Former Top General Warns of ‘Inevitable’ Danger to U.S.

( – Former head of U.S. Central Command (USCENTCOM) General Frank McKenzie warned viewers of ABC News’ “This Week” that terrorists affiliated with ISIS-K are looking to attack Western nations. McKenzie suggested “the threat is growing” for an attack inside the U.S. in comments given to co-anchor Martha Raddatz.

McKenzie suggested that after the U.S. left Afghanistan it took pressure off the terrorist organization, allowing it to plan attacks abroad. McKenzie pointed out that the U.S. presence in Syria and Iraq is sufficient to keep the threat from growing in those countries. He criticized the complete withdrawal from Afghanistan as a contributing factor to the growth of terrorism.

McKenzie believes that the country would be safer if Biden had left troops behind as a stabilizing force. He said that as it stands, there’s no oversight in Afghanistan allowing these groups to blossom. McKenzie highlighted that large attacks are still difficult to plan without being detected and highlighted a warning the U.S. issued to the Kremlin in advance of the attacks.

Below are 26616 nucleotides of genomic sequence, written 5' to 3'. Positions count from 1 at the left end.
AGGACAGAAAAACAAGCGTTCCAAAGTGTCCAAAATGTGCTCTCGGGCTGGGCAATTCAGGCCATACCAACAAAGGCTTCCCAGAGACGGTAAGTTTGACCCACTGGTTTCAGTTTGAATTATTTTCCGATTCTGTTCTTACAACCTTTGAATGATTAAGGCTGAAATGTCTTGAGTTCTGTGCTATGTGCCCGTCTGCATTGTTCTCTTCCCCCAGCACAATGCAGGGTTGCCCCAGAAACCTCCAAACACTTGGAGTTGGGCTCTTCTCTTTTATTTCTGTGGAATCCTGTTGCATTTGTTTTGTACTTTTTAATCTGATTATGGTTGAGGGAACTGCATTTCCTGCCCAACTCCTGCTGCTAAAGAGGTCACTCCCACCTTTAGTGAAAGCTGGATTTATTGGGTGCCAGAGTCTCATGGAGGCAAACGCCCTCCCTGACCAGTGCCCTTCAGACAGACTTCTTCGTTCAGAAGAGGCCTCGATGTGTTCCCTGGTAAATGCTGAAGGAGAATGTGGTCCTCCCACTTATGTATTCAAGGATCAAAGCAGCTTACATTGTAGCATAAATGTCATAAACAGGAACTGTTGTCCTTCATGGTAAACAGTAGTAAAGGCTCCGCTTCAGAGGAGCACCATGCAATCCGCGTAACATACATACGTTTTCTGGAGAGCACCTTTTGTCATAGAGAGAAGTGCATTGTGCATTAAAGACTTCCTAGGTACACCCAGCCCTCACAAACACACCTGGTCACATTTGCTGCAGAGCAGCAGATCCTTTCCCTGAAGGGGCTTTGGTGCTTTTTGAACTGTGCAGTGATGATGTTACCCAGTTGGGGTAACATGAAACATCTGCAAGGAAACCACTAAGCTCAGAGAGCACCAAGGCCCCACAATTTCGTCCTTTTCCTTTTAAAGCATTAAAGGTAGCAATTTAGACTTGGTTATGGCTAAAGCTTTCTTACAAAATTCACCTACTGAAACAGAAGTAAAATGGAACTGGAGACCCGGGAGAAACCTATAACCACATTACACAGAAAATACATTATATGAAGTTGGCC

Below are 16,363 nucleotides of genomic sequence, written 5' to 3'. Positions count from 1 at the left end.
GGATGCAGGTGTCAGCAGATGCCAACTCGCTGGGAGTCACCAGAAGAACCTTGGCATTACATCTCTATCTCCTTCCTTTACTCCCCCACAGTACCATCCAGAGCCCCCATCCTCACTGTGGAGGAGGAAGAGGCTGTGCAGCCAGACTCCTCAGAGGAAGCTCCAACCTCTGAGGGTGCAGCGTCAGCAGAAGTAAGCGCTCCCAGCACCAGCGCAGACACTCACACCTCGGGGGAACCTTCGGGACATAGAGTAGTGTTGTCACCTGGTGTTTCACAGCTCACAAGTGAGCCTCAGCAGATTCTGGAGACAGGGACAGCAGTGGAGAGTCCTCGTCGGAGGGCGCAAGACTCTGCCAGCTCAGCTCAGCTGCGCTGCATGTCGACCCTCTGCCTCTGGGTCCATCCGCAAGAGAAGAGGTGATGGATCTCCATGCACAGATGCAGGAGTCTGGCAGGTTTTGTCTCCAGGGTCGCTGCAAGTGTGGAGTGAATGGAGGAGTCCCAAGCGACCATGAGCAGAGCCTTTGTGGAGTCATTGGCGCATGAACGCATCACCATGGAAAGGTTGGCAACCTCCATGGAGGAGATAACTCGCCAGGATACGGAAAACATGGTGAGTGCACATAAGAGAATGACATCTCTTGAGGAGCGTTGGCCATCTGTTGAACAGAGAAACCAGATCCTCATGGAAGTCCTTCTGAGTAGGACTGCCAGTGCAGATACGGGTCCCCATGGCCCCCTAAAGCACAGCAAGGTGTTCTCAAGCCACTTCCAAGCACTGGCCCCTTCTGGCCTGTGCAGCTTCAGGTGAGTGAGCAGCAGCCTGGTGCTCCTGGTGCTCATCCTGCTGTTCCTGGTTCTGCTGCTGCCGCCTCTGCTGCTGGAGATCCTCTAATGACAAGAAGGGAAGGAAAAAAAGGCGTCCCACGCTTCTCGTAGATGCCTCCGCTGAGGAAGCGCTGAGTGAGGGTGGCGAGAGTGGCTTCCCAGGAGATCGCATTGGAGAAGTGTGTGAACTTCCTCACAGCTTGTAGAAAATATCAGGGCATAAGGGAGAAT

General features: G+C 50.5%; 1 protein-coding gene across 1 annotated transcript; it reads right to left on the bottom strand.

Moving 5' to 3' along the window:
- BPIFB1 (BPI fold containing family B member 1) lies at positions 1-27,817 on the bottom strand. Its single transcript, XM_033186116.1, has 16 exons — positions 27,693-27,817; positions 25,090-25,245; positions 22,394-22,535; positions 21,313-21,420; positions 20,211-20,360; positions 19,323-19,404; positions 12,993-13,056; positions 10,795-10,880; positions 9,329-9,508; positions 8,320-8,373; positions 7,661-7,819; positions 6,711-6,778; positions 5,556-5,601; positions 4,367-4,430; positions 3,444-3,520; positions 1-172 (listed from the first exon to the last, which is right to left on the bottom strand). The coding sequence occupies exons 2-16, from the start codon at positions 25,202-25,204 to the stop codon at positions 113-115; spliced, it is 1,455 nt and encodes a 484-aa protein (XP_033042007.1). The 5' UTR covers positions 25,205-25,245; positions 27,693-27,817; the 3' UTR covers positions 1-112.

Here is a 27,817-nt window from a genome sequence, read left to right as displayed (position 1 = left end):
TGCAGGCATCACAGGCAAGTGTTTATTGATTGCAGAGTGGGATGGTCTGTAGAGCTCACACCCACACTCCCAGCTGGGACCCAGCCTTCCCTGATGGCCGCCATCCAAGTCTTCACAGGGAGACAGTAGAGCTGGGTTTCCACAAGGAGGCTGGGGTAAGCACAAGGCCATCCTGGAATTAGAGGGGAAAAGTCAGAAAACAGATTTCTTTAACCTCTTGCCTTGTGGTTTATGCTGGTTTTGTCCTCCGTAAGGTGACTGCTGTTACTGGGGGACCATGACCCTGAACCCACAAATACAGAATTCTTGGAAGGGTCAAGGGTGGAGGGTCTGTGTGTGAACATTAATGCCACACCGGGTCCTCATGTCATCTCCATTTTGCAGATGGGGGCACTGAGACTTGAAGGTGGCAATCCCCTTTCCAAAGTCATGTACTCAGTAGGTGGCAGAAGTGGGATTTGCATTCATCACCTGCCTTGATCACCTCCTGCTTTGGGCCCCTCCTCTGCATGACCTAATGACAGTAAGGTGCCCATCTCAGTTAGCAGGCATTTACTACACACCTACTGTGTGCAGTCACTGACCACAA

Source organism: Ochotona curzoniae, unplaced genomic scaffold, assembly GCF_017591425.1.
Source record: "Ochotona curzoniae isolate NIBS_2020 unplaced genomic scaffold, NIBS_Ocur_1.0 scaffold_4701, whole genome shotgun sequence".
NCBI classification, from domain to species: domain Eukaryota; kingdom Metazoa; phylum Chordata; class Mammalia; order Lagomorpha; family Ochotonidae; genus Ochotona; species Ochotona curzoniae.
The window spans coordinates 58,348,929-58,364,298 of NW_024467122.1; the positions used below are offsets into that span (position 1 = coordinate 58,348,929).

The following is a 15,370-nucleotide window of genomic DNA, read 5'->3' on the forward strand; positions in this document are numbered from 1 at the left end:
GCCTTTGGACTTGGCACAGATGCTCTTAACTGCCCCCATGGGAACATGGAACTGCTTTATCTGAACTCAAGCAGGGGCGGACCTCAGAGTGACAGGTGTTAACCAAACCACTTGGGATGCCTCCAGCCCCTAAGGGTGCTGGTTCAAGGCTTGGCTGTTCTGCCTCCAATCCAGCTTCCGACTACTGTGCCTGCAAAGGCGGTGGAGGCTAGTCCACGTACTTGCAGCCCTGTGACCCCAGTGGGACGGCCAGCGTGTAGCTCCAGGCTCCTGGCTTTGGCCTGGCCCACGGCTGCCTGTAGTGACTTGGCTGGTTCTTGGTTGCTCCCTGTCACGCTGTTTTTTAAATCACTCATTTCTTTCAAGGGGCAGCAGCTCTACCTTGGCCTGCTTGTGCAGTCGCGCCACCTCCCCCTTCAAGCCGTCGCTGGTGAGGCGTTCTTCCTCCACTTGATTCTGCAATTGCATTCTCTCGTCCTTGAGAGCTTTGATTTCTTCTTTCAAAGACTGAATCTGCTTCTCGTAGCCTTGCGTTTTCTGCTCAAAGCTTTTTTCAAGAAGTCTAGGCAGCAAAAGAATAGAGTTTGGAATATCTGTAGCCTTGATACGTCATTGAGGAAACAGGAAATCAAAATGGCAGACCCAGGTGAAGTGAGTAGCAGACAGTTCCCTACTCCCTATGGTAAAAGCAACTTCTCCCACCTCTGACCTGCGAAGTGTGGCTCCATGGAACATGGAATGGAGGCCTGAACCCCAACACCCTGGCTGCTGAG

McKenzie suggested the Russians blew off the warning, but Russian sources have countered that the information was too vague to be actionable. Foreign Intelligence boss Sergey Naryshkin speaking with Russian outlet Russia Today said that the warning couldn’t be used to identify the attackers or the venue.

Russia had previously accused the attackers of being affiliated with Ukraine and also drew attention to the U.S. State Department’s efforts to absolve Ukrainian President Zelensky or any high-level Ukrainian officials of involvement in the plot.

Russia’s foreign intelligence agency claimed that the Biden administration fears any evidence Ukraine was involved in the plot as it would jeopardize further funding of the Ukrainian war effort by the American taxpayer.

A $66 billion compromise bill is being floated for when Congress returns on April 9th. The bill includes funding for Ukraine, Israel, and Taiwan and some meager border protections.

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